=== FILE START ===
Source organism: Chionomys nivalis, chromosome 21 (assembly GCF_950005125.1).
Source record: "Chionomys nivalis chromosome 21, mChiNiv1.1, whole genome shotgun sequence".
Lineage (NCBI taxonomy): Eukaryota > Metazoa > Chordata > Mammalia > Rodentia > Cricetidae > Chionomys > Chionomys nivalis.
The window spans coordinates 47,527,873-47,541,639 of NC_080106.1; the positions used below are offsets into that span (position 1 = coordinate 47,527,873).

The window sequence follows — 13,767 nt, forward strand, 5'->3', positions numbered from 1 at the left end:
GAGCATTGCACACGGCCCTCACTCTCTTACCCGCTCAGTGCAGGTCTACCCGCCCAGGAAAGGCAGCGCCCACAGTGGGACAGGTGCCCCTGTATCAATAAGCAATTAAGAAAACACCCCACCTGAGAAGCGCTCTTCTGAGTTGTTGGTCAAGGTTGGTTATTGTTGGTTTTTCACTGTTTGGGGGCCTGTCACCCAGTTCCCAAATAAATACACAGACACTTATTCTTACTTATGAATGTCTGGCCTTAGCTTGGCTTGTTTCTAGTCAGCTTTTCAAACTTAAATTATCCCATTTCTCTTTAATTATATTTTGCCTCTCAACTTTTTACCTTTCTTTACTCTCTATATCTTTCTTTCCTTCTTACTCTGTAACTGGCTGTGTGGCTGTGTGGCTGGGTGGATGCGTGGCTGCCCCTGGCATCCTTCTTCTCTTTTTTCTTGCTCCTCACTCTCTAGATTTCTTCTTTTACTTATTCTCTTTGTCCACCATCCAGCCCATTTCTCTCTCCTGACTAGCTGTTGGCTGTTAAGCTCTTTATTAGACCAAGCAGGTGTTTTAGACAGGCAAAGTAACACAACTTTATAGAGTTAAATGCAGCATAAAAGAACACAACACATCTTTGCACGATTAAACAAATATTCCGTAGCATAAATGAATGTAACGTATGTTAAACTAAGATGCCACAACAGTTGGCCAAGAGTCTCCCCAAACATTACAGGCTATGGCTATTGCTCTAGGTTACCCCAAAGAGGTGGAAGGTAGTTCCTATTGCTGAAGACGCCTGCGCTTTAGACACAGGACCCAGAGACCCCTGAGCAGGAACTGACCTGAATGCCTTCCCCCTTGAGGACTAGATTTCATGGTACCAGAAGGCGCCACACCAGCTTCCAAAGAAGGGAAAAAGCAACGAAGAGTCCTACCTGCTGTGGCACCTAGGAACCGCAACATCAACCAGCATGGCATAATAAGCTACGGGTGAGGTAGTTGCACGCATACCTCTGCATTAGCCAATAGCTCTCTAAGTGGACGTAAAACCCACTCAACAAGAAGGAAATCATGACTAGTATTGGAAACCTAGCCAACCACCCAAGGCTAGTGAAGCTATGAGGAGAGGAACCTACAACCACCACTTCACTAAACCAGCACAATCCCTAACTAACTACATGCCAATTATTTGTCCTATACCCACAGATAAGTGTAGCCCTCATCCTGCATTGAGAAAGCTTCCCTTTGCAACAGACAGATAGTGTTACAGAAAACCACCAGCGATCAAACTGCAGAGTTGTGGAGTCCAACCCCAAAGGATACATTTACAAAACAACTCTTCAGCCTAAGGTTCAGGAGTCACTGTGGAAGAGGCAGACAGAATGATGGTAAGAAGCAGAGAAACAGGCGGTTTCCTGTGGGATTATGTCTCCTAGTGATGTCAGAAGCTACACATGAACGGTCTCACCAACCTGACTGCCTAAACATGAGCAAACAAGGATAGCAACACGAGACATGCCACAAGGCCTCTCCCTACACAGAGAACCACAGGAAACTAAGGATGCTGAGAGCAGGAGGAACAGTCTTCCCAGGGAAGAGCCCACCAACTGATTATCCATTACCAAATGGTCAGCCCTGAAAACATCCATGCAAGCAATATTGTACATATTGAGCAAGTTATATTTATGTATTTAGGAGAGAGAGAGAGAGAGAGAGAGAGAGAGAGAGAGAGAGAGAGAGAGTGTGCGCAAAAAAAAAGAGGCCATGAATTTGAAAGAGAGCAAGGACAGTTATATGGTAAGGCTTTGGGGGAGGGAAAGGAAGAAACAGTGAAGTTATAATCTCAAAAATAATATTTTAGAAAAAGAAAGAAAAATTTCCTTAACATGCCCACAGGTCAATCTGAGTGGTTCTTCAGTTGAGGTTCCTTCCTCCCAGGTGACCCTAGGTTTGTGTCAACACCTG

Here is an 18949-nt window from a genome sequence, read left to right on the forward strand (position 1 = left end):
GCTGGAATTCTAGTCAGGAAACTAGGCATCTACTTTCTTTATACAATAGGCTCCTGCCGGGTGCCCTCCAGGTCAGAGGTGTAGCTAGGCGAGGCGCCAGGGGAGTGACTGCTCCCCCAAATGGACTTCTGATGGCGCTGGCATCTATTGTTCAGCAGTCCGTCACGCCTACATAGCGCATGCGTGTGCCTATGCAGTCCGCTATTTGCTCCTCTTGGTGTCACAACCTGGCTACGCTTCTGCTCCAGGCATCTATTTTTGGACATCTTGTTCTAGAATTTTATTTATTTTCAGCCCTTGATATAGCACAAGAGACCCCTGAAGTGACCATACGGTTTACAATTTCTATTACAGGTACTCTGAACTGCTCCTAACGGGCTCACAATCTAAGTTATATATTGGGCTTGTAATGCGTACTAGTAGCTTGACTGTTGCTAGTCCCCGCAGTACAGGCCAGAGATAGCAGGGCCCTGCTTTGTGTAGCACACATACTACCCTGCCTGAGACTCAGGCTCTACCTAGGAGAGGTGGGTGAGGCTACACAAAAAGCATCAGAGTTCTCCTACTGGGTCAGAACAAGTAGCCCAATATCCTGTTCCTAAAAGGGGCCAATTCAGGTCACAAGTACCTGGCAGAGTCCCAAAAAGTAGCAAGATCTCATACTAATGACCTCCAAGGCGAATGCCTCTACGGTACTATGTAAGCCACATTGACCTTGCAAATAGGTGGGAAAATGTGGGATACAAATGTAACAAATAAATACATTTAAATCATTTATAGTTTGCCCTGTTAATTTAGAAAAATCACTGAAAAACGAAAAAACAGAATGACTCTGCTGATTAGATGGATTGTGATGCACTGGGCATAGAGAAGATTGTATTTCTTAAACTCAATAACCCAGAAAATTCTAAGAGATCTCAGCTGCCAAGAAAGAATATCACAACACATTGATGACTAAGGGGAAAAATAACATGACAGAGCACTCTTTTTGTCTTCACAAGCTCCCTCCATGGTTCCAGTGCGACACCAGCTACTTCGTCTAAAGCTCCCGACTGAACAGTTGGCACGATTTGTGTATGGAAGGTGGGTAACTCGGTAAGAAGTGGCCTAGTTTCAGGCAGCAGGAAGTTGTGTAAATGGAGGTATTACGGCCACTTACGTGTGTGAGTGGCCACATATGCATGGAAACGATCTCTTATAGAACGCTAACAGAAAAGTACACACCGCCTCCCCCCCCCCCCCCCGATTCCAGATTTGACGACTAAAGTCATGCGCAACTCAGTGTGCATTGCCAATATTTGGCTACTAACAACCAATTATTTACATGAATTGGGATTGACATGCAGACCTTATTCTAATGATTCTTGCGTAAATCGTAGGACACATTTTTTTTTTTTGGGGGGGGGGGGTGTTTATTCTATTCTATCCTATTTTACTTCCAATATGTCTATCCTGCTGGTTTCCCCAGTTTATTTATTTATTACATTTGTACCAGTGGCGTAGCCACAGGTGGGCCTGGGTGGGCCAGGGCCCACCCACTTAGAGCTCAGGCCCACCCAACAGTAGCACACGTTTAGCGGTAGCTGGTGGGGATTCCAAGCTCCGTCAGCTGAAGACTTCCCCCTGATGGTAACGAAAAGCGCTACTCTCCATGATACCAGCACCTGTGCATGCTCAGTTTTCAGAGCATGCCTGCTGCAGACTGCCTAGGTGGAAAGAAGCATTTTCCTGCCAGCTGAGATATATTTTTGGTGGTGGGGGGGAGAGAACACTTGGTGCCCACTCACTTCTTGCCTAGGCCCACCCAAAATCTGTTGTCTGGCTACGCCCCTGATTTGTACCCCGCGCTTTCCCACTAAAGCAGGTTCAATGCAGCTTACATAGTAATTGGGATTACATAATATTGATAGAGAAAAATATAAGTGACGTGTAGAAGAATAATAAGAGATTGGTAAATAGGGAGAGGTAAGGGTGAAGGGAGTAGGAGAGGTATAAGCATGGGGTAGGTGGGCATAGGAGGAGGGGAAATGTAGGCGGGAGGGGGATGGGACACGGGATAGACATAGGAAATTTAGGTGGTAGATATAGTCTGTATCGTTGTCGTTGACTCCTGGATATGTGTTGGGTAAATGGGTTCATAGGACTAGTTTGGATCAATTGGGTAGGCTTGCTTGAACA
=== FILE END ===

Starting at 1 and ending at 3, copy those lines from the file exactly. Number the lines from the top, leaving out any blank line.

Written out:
Source organism: Chionomys nivalis, chromosome 21 (assembly GCF_950005125.1).
Source record: "Chionomys nivalis chromosome 21, mChiNiv1.1, whole genome shotgun sequence".
Lineage (NCBI taxonomy): Eukaryota > Metazoa > Chordata > Mammalia > Rodentia > Cricetidae > Chionomys > Chionomys nivalis.